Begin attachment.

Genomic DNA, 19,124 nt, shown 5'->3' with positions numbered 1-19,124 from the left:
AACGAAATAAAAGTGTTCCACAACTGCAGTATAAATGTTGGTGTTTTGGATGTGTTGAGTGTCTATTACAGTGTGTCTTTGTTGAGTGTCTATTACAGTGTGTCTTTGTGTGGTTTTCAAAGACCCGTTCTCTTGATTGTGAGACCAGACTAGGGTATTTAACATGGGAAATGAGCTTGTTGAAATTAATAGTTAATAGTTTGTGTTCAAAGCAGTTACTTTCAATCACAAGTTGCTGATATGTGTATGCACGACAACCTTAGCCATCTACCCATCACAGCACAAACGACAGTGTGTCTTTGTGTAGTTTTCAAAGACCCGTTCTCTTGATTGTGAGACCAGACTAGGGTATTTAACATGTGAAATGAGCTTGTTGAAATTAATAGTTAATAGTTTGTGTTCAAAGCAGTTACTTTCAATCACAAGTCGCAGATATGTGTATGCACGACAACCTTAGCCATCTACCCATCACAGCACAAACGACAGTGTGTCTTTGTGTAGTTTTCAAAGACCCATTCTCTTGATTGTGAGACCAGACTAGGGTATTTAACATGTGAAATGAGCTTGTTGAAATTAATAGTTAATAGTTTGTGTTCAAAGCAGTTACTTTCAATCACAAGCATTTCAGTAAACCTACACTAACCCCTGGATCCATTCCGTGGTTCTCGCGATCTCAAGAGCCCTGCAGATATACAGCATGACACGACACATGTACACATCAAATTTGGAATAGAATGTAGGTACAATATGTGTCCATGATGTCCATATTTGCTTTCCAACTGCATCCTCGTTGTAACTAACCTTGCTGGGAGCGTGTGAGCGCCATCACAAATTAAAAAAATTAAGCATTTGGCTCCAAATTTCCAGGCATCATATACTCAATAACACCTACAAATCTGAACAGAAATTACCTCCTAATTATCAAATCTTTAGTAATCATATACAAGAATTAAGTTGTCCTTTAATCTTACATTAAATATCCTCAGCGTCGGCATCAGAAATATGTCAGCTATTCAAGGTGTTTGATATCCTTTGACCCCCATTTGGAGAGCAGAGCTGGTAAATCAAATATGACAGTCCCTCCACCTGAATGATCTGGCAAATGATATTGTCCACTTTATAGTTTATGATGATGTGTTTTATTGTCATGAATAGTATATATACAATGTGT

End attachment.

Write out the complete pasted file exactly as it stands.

Genomic DNA, 19,124 nt, shown 5'->3' with positions numbered 1-19,124 from the left:
AACGAAATAAAAGTGTTCCACAACTGCAGTATAAATGTTGGTGTTTTGGATGTGTTGAGTGTCTATTACAGTGTGTCTTTGTTGAGTGTCTATTACAGTGTGTCTTTGTGTGGTTTTCAAAGACCCGTTCTCTTGATTGTGAGACCAGACTAGGGTATTTAACATGGGAAATGAGCTTGTTGAAATTAATAGTTAATAGTTTGTGTTCAAAGCAGTTACTTTCAATCACAAGTTGCTGATATGTGTATGCACGACAACCTTAGCCATCTACCCATCACAGCACAAACGACAGTGTGTCTTTGTGTAGTTTTCAAAGACCCGTTCTCTTGATTGTGAGACCAGACTAGGGTATTTAACATGTGAAATGAGCTTGTTGAAATTAATAGTTAATAGTTTGTGTTCAAAGCAGTTACTTTCAATCACAAGTCGCAGATATGTGTATGCACGACAACCTTAGCCATCTACCCATCACAGCACAAACGACAGTGTGTCTTTGTGTAGTTTTCAAAGACCCATTCTCTTGATTGTGAGACCAGACTAGGGTATTTAACATGTGAAATGAGCTTGTTGAAATTAATAGTTAATAGTTTGTGTTCAAAGCAGTTACTTTCAATCACAAGCATTTCAGTAAACCTACACTAACCCCTGGATCCATTCCGTGGTTCTCGCGATCTCAAGAGCCCTGCAGATATACAGCATGACACGACACATGTACACATCAAATTTGGAATAGAATGTAGGTACAATATGTGTCCATGATGTCCATATTTGCTTTCCAACTGCATCCTCGTTGTAACTAACCTTGCTGGGAGCGTGTGAGCGCCATCACAAATTAAAAAAATTAAGCATTTGGCTCCAAATTTCCAGGCATCATATACTCAATAACACCTACAAATCTGAACAGAAATTACCTCCTAATTATCAAATCTTTAGTAATCATATACAAGAATTAAGTTGTCCTTTAATCTTACATTAAATATCCTCAGCGTCGGCATCAGAAATATGTCAGCTATTCAAGGTGTTTGATATCCTTTGACCCCCATTTGGAGAGCAGAGCTGGTAAATCAAATATGACAGTCCCTCCACCTGAATGATCTGGCAAATGATATTGTCCACTTTATAGTTTATGATGATGTGTTTTATTGTCATGAATAGTATATATACAATGTGT